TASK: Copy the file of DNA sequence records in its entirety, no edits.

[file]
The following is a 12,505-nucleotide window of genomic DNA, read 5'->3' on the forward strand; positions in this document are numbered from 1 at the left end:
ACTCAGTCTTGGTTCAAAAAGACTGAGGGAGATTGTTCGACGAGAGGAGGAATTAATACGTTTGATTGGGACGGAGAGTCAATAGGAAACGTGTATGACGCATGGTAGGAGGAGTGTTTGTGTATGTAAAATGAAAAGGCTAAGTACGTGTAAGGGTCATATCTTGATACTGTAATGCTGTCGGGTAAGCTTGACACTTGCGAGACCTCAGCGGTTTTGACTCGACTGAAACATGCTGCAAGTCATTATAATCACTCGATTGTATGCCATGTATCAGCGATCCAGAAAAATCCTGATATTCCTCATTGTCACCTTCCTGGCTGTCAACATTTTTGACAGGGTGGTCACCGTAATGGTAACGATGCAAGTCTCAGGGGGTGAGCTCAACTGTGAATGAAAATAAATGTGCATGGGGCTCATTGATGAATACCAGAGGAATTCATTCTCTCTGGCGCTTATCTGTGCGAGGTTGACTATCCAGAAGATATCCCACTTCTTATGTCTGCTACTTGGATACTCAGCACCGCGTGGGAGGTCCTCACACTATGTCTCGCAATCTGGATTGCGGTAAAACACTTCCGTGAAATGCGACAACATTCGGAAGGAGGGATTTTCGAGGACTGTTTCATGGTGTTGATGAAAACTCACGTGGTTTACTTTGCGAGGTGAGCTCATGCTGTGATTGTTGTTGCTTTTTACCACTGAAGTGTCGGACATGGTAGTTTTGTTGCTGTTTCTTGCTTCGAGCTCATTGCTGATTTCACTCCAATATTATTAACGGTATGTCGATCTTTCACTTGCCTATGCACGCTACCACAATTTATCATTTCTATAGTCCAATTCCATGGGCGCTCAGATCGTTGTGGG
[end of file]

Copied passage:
The following is a 12,505-nucleotide window of genomic DNA, read 5'->3' on the forward strand; positions in this document are numbered from 1 at the left end:
ACTCAGTCTTGGTTCAAAAAGACTGAGGGAGATTGTTCGACGAGAGGAGGAATTAATACGTTTGATTGGGACGGAGAGTCAATAGGAAACGTGTATGACGCATGGTAGGAGGAGTGTTTGTGTATGTAAAATGAAAAGGCTAAGTACGTGTAAGGGTCATATCTTGATACTGTAATGCTGTCGGGTAAGCTTGACACTTGCGAGACCTCAGCGGTTTTGACTCGACTGAAACATGCTGCAAGTCATTATAATCACTCGATTGTATGCCATGTATCAGCGATCCAGAAAAATCCTGATATTCCTCATTGTCACCTTCCTGGCTGTCAACATTTTTGACAGGGTGGTCACCGTAATGGTAACGATGCAAGTCTCAGGGGGTGAGCTCAACTGTGAATGAAAATAAATGTGCATGGGGCTCATTGATGAATACCAGAGGAATTCATTCTCTCTGGCGCTTATCTGTGCGAGGTTGACTATCCAGAAGATATCCCACTTCTTATGTCTGCTACTTGGATACTCAGCACCGCGTGGGAGGTCCTCACACTATGTCTCGCAATCTGGATTGCGGTAAAACACTTCCGTGAAATGCGACAACATTCGGAAGGAGGGATTTTCGAGGACTGTTTCATGGTGTTGATGAAAACTCACGTGGTTTACTTTGCGAGGTGAGCTCATGCTGTGATTGTTGTTGCTTTTTACCACTGAAGTGTCGGACATGGTAGTTTTGTTGCTGTTTCTTGCTTCGAGCTCATTGCTGATTTCACTCCAATATTATTAACGGTATGTCGATCTTTCACTTGCCTATGCACGCTACCACAATTTATCATTTCTATAGTCCAATTCCATGGGCGCTCAGATCGTTGTGGG